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Historical Society president takes advisory role

by Lisa Gavon
Douglas County Historical Society

Dennis Little has woven his deep love of Carson Valley history, extensive business acumen, and heartfelt dedication into an action-filled path. His leadership has carried the Douglas County Historical Society through tough times with positivity and grace.

Little started out in 1991 as part of the volunteer crew of construction workers who were renovating the former Douglas High School building into the Carson Valley Museum & Cultural Center. He has been active in fundraising and special events over the last 24 years, and was elected to the DCHS Board of Trustees in 2014. He has just finished his second two-year term as President.

“To hold the office of President for the Douglas County Historical Society is a full-time job,” said Trustee Marlena Hellwinkel. “And who better than Dennis Little to have filled this position. His knowledge of running a business, his tenacity to see a project completed, his ability to work with the public, DCHS staff, trustees, and his skill in fulfilling grant requests has been amazing. His smile and humor are a big part of ‘pulling it off.’ The Historical Society wouldn’t be what it is today, had it not been for Dennis Little. I give him my personal thanks.” Hellwinkel said.

Coming from one of the founding families of Banning, Calif., he has always had a passion for honoring what has come before. He is a lifelong supporter of historical societies. He graduated from the University of Redlands with a degree in business administration and a minor in geology. He chose the Carson Valley as his home base in 1978.

After graduation, when he was working in the mining industry, he found he really enjoyed exploring the backroads and old remnants of towns. This is what sparked his passion for the history of the buildings related to the mining industry.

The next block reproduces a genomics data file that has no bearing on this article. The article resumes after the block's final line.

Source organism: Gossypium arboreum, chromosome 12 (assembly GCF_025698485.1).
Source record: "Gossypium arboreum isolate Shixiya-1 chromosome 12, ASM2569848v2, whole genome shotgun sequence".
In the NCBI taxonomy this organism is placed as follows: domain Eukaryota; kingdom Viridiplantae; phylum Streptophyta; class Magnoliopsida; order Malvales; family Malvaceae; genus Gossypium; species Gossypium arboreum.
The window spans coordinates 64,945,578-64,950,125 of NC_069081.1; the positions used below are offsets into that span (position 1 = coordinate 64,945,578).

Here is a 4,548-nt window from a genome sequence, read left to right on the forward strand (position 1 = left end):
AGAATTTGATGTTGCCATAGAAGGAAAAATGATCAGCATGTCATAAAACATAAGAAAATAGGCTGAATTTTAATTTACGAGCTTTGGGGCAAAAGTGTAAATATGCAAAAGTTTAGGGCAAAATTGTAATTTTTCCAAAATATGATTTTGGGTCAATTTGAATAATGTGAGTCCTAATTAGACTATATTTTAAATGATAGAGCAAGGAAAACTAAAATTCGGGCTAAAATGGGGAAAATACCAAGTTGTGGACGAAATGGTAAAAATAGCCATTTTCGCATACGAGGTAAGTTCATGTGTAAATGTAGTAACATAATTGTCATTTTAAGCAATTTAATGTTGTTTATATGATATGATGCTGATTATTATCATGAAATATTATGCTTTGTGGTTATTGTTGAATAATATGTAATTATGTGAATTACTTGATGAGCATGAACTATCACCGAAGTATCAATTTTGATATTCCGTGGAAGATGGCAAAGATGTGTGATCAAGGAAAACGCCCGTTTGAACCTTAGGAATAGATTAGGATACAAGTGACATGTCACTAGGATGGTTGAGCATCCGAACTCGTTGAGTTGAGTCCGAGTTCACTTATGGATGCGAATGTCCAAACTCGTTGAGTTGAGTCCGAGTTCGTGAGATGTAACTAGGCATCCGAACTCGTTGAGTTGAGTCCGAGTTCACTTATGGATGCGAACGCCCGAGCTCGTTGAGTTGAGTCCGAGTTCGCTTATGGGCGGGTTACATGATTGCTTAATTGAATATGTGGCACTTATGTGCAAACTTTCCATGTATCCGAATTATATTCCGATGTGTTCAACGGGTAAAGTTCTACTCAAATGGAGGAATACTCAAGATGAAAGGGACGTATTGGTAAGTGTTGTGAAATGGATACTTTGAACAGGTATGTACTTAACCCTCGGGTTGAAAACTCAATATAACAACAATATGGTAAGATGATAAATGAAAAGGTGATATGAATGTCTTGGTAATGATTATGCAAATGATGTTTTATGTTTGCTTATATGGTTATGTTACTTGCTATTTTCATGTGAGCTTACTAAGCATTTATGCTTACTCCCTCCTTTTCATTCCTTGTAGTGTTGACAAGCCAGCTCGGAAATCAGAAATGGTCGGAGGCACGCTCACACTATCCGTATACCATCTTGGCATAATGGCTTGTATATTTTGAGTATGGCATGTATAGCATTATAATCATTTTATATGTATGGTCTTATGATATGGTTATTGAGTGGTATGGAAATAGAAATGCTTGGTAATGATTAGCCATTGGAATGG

He works many more hours than a full-time job, pouring his heart and soul into every project.

“I have never seen a more devoted person to any organization than Dennis has been and still is.” said Dale Bohlman. He is very involved in mentoring the Young Chautauqua program, and has been responsible for setting up the more recent meetings online.

Now in its 16th year, Dennis is also responsible for launching the Annual Gingerbread House Decorating Contest. He has a natural talent in this area, and every year he submits another of his own remarkable creations.

The biggest undertaking at the museum since its inception is the Edwin L. Wiegand Ranching and Agricultural Heritage Exhibit. Dennis has been pivotal, taking the reins and working tirelessly with the trustees to see that this tremendous project was seen through to completion. It has not been an easy task, but like everything else, Dennis stood fast and refused to let anything block his way.

“I really admire our President for all he does for our museums and the historical society.” says former past president Patty Maebe, “Dennis is very enthusiastic and gracious in helping with daily museum matters. Running two museums is quite challenging but he has the good fortune of being a great problem solver, working well with committee chairs to keep our museums running smoothly.”

Being a Francophone, there is no mistaking that Dennis Robert Little has that certain “savoir faire.” He says the fun part of being the DCHS president has been being on the frontlines of the wonderful programs and exhibits created by the Historical Society. Little is always “in costume,” adding his own special flair to any event. He is pleased with the by-law changes which allow him to stay on, insuring the continuity of programs and the internal operation of the organization. As immediate past president he will act as an advisor, assisting the society’s board of trustees with his expertise.

Used with permission of the Douglas County Historical Society.